As With Gun Control, Democrats' Voting Reform Bills Unlikely To Make a Difference

The bills call for reforms that would be nearly impossible to implement and will not prevent a repeat of 2020.


With the apparent death of talks over President Joe Biden's "Build Back Better" legislation, some Democrats seem poised to pivot to a bill on voting rights.

Sen. Bernie Sanders (I–Vt.) indicated earlier this month that even if the "Build Back Better" bill is not passed, he saw a voting rights bill as "a lot more important." And in a letter to Senate Democrats, Senate Majority Leader Chuck Schumer (D–N.Y.) expressed that he plans to bring forward a voting rights bill after the holiday, "as soon as the first week back."

But if Democrats hope to counter Republican states' restrictive new voting laws, not to mention prevent a repeat of 2020's certification nightmare, then their current proposals are lacking.

The first voting rights bill congressional Democrats put forward this year was H.R. 1, the "For the People Act of 2021." H.R. 1, which passed the House, includes national standards for automatic voter registration and mail-in voting and promotes statehood for Washington, D.C. There are also provisions to curb gerrymandering by requiring states to set up nonpartisan redistricting commissions, which have seen some success so far in states that have tried them.

But on the actual mechanics of voting, H.R. 1 is lacking. Jessica Huseman, editorial director of Votebeat, wrote in The Daily Beast after the bill passed the House that many of its provisions around voting systems "show remarkably little understanding of the problems the authors apply alarmingly prescriptive solutions to." She writes that some of its contents "are literally impossible to implement," and overall "the bill would make elections less secure by forcing states to rush gargantuan changes on deeply unrealistic time frames."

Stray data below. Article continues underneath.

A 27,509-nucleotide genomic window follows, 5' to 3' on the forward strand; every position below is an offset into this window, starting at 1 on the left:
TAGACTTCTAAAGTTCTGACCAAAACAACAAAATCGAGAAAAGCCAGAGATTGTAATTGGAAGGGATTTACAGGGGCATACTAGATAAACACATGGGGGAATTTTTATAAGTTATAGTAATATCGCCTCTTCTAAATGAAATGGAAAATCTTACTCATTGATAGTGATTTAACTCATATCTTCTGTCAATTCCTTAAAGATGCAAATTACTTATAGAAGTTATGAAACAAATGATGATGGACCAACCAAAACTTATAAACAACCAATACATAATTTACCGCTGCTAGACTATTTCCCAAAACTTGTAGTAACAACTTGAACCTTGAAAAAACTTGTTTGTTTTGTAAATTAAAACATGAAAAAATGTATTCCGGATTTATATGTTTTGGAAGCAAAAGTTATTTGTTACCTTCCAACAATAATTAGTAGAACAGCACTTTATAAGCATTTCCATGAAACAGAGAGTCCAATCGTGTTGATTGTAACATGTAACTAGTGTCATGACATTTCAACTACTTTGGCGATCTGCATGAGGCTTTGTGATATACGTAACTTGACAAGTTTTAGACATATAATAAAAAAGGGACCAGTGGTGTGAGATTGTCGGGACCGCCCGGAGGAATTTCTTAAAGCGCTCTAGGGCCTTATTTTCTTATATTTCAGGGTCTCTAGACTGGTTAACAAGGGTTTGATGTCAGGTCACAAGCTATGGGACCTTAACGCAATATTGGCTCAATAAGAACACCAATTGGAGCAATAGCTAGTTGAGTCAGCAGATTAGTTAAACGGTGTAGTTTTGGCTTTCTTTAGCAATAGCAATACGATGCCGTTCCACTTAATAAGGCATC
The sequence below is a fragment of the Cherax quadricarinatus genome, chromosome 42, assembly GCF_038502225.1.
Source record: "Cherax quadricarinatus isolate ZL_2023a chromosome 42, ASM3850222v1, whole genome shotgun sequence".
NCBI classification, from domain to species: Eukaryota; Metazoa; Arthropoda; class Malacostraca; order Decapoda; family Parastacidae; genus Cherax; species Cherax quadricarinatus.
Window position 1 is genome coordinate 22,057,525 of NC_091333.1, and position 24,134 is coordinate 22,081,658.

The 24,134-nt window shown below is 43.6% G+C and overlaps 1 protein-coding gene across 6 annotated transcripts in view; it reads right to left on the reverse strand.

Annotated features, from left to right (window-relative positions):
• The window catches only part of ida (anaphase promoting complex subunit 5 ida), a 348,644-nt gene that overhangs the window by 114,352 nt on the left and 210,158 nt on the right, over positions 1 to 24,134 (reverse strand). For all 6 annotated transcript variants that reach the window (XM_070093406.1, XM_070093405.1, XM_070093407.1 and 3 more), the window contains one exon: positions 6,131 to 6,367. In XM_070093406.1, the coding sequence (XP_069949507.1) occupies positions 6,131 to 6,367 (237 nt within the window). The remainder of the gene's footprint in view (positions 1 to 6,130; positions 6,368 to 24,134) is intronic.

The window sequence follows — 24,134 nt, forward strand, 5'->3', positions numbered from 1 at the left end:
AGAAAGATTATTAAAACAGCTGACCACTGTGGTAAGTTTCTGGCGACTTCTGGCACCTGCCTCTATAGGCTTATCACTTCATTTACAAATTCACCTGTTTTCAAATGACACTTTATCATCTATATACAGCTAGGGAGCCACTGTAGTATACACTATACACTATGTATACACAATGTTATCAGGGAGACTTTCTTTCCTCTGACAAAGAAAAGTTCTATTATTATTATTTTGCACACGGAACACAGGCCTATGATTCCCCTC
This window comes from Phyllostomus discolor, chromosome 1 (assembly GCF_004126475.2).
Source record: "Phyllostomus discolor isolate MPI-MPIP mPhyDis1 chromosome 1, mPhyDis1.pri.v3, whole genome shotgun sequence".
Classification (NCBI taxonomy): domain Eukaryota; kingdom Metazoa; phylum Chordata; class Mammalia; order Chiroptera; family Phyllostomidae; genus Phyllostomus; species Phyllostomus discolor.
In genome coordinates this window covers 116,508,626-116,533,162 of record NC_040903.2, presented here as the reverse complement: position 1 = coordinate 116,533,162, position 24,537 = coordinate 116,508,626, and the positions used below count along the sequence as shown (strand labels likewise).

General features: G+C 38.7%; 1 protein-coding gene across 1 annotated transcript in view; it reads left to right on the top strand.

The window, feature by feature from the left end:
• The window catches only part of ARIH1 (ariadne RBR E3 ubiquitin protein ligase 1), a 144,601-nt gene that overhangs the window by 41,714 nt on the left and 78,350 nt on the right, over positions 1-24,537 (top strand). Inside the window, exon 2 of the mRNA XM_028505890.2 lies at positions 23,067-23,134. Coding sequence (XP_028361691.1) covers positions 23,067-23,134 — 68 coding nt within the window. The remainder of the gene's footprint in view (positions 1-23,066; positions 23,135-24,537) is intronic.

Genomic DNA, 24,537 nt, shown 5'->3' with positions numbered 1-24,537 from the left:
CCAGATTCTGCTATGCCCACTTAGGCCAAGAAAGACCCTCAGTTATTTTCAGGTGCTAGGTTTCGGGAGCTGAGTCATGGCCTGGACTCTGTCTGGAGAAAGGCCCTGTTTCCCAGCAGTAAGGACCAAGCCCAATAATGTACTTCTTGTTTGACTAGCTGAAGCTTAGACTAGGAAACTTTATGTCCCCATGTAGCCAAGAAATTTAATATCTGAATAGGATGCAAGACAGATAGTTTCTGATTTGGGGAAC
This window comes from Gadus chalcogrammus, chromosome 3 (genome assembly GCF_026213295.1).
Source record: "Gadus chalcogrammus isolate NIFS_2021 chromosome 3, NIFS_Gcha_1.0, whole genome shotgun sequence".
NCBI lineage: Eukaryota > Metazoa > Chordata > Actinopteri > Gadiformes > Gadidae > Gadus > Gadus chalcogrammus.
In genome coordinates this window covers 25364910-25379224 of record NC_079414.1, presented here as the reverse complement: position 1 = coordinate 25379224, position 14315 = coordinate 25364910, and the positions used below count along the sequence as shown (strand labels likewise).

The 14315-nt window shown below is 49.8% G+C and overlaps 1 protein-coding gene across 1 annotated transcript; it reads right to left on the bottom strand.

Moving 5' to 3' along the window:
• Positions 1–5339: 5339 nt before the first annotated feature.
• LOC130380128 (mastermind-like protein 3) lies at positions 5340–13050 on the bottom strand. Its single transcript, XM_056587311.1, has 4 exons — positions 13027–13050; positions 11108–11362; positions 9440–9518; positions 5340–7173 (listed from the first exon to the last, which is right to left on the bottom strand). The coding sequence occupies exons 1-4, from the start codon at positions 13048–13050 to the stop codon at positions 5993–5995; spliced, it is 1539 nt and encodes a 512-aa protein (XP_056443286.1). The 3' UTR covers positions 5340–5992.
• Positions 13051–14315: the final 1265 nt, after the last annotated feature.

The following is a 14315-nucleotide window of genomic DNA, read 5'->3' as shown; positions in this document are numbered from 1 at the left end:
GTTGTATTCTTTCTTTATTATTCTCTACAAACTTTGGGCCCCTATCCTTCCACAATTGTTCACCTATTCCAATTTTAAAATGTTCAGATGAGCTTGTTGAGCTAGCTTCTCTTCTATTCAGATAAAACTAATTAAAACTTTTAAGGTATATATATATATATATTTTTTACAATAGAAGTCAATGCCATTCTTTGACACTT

For example, the law requires every state to implement some form of automatic voter registration by 2023, based on citizens' interactions with state agencies like public health or driver's services. But this timeline does not take into account the sheer magnitude of the task, which would involve streamlining each of those separate agencies' databases such that they could interact smoothly. Additionally, the law mandates that every state purchase very specific voting machines which meet standards that the federal Election Assistance Commission only established earlier this year. The problem with this, as Huseman notes, is that such machines "don't even exist yet," and "won't be in heavy circulation until well into 2025."

Even though supporters of the bill sell it as a solution to restrictive new voting laws in Republican-led states (or to lawmakers simply overturning electoral outcomes themselves), Vox notes that much of the bill would be relatively ineffective. Further, it was largely drafted before January 6, casting doubt on how it might address post-election challenges like those of former President Donald Trump. Since the passage of H.R. 1, Democrats have shifted their focus to a different bill, the "Freedom to Vote Act," though this bill would also be significantly narrower in scope than the For the People Act as a compromise to Republicans and moderate Democrats.

Unfortunately, the impulse to simply "just do something" in the face of a problem is not new. It isn't uncommon that mass shootings spur lawmakers to suddenly call for new gun control measures. In response to last month's school shooting in Michigan, many gun control advocacy groups have expressed disappointment at Biden's lack of progress on the issue of gun control.

But the results of the "just do something" approach on gun control laws should speak for themselves: Earlier this year, California's ban on assault weapons was struck down by a U.S. district court judge, citing the Supreme Court's ruling in 2008's D.C. v. Heller. The law's content was similar to the federal assault weapon ban which expired in 2004, but which many Democrats, including the president, wish to revive. In addition to the constitutional issues, the law's definition of an "assault weapon" was nearly entirely superficial: Features such as a pistol grip or folding stock were enough to earn the title, despite having little or no bearing on the weapon's use.

If the intent is to prevent mass shootings, then assault weapons bans would be little help, though they would certainly make legal gun ownership more difficult. Similarly, new voting rights laws as proposed this year by Democrats would impose undue burdens on the states and localities tasked with enforcing them, while having little or no effect on the actual issues for which they were intended.